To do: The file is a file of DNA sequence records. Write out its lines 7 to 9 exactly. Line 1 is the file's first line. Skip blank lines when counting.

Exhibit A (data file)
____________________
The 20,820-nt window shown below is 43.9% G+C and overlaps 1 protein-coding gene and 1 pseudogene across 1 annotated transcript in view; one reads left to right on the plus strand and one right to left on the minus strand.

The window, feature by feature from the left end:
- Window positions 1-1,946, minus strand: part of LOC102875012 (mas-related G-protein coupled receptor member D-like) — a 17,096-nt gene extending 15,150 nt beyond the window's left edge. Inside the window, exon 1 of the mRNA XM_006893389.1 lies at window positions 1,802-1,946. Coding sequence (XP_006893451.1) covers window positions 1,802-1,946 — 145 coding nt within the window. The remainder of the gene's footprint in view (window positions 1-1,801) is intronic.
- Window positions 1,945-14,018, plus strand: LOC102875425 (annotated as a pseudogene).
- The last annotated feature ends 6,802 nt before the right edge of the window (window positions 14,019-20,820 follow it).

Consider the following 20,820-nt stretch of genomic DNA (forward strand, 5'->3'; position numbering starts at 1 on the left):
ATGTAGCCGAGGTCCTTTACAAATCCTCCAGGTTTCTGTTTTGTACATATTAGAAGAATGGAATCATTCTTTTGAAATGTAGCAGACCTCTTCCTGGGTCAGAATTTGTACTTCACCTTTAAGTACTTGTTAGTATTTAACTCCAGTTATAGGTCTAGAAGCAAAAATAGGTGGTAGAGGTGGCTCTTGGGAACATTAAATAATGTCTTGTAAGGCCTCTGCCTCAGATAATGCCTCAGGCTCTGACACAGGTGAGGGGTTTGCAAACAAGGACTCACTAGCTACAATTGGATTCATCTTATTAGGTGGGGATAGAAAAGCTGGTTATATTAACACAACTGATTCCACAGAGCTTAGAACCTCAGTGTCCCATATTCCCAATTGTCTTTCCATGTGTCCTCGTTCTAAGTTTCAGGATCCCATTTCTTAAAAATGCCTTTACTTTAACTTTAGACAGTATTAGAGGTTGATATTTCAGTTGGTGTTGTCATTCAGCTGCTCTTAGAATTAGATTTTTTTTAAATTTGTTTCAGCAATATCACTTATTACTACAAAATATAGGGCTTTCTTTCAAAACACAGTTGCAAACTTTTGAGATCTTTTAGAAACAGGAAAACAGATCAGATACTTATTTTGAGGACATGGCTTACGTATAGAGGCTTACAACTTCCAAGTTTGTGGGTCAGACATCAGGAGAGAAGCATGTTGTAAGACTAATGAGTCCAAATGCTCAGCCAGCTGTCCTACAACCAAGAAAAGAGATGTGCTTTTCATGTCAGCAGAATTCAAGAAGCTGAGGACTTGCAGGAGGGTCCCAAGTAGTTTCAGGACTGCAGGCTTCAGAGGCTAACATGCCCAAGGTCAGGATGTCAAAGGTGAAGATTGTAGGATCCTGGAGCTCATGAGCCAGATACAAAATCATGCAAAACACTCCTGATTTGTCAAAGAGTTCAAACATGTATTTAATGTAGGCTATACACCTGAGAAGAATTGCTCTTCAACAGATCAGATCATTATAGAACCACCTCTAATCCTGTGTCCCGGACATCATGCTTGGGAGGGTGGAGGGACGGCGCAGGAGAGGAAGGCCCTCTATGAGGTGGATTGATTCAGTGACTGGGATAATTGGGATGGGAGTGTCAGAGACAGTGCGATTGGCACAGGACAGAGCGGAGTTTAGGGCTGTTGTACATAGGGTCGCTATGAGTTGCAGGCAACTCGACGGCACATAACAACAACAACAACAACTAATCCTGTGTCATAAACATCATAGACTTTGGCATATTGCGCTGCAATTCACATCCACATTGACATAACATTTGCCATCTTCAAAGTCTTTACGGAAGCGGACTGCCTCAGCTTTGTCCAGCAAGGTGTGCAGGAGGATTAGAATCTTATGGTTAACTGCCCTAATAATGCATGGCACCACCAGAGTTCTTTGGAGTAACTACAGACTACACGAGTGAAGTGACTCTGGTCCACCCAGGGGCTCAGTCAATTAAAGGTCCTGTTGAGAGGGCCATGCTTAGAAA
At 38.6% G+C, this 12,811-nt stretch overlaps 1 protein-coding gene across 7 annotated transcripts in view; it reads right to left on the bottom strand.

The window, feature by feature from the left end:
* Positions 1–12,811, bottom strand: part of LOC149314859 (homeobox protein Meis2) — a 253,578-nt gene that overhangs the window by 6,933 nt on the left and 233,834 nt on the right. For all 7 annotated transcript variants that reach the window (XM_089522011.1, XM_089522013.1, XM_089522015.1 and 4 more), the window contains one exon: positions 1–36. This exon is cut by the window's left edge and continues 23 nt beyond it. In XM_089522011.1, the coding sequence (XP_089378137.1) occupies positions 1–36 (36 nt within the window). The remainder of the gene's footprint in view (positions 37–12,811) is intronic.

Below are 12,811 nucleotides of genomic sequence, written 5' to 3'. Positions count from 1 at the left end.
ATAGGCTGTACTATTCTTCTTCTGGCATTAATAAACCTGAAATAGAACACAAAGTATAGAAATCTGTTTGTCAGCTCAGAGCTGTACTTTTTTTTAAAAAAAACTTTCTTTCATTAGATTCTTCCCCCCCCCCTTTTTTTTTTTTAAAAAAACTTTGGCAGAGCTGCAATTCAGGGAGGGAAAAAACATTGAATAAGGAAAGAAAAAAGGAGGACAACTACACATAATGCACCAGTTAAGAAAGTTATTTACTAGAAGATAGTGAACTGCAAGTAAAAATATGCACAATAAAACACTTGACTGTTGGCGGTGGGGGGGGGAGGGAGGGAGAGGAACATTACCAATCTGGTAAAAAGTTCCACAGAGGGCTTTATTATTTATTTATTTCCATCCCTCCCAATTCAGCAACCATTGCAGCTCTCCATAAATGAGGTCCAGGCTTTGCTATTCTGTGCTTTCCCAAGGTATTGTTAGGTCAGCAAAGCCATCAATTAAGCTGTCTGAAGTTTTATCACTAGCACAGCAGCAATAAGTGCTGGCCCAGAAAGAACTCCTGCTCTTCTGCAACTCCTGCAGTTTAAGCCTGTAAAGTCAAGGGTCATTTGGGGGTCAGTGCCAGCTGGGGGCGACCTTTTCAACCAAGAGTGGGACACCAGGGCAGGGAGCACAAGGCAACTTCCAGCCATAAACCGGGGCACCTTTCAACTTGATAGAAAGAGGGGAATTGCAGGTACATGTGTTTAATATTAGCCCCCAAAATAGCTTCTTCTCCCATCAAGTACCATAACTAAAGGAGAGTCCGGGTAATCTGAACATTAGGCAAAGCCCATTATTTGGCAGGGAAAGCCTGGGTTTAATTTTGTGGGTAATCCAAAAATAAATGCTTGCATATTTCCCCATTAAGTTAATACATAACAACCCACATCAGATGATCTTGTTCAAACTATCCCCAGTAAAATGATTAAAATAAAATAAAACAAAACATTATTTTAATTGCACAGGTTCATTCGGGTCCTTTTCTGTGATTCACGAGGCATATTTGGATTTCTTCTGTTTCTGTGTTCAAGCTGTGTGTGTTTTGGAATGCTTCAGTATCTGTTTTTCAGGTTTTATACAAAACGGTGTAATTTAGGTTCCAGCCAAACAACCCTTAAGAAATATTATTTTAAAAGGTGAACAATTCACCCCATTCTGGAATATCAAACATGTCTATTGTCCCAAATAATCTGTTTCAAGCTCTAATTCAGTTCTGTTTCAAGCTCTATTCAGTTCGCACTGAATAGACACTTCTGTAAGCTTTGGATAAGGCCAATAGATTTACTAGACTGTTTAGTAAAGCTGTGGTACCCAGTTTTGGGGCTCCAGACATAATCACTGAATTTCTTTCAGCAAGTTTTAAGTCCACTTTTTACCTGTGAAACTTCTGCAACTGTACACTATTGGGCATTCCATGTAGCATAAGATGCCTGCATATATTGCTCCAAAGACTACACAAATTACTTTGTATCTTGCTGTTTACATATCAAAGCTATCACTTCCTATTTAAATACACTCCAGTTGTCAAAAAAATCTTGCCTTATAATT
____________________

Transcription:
ATGTAGCCGAGGTCCTTTACAAATCCTCCAGGTTTCTGTTTTGTACATATTAGAAGAATGGAATCATTCTTTTGAAATGTAGCAGACCTCTTCCTGGGTCAGAATTTGTACTTCACCTTTAAGTACTTGTTAGTATTTAACTCCAGTTATAGGTCTAGAAGCAAAAATAGGTGGTAGAGGTGGCTCTTGGGAACATTAAATAATGTCTTGTAAGGCCTCTGCCTCAGATAATGCCTCAGGCTCTGACACAGGTGAGGGGTTTGCAAACAAGGACTCACTAGCTACAATTGGATTCATCTTATTAGGTGGGGATAGAAAAGCTGGTTATATTAACACAACTGATTCCACAGAGCTTAGAACCTCAGTGTCCCATATTCCCAATTGTCTTTCCATGTGTCCTCGTTCTAAGTTTCAGGATCCCATTTCTTAAAAATGCCTTTACTTTAACTTTAGACAGTATTAGAGGTTGATATTTCAGTTGGTGTTGTCATTCAGCTGCTCTTAGAATTAGATTTTTTTTAAATTTGTTTCAGCAATATCACTTATTACTACAAAATATAGGGCTTTCTTTCAAAACACAGTTGCAAACTTTTGAGATCTTTTAGAAACAGGAAAACAGATCAGATACTTATTTTGAGGACATGGCTTACGTATAGAGGCTTACAACTTCCAAGTTTGTGGGTCAGACATCAGGAGAGAAGCATGTTGTAAGACTAATGAGTCCAAATGCTCAGCCAGCTGTCCTACAACCAAGAAAAGAGATGTGCTTTTCATGTCAGCAGAATTCAAGAAGCTGAGGACTTGCAGGAGGGTCCCAAGTAGTTTCAGGACTGCAGGCTTCAGAGGCTAACATGCCCAAGGTCAGGATGTCAAAGGTGAAGATTGTAGGATCCTGGAGCTCATGAGCCAGATACAAAATCATGCAAAACACTCCTGATTTGTCAAAGAGTTCAAACATGTATTTAATGTAGGCTATACACCTGAGAAGAATTGCTCTTCAACAGATCAGATCATTATAGAACCACCTCTAATCCTGTGTCCCGGACATCATGCTTGGGAGGGTGGAGGGACGGCGCAGGAGAGGAAGGCCCTCTATGAGGTGGATTGATTCAGTGACTGGGATAATTGGGATGGGAGTGTCAGAGACAGTGCGATTGGCACAGGACAGAGCGGAGTTTAGGGCTGTTGTACATAGGGTCGCTATGAGTTGCAGGCAACTCGACGGCACATAACAACAACAACAACAACTAATCCTGTGTCATAAACATCATAGACTTTGGCATATTGCGCTGCAATTCACATCCACATTGACATAACATTTGCCATCTTCAAAGTCTTTACGGAAGCGGACTGCCTCAGCTTTGTCCAGCAAGGTGTGCAGGAGGATTAGAATCTTATGGTTAACTGCCCTAATAATGCATGGCACCACCAGAGTTCTTTGGAGTAACTACAGACTACACGAGTGAAGTGACTCTGGTCCACCCAGGGGCTCAGTCAATTAAAGGTCCTGTTGAGAGGGCCATGCTTAGAAA
At 38.6% G+C, this 12,811-nt stretch overlaps 1 protein-coding gene across 7 annotated transcripts in view; it reads right to left on the bottom strand.

The window, feature by feature from the left end: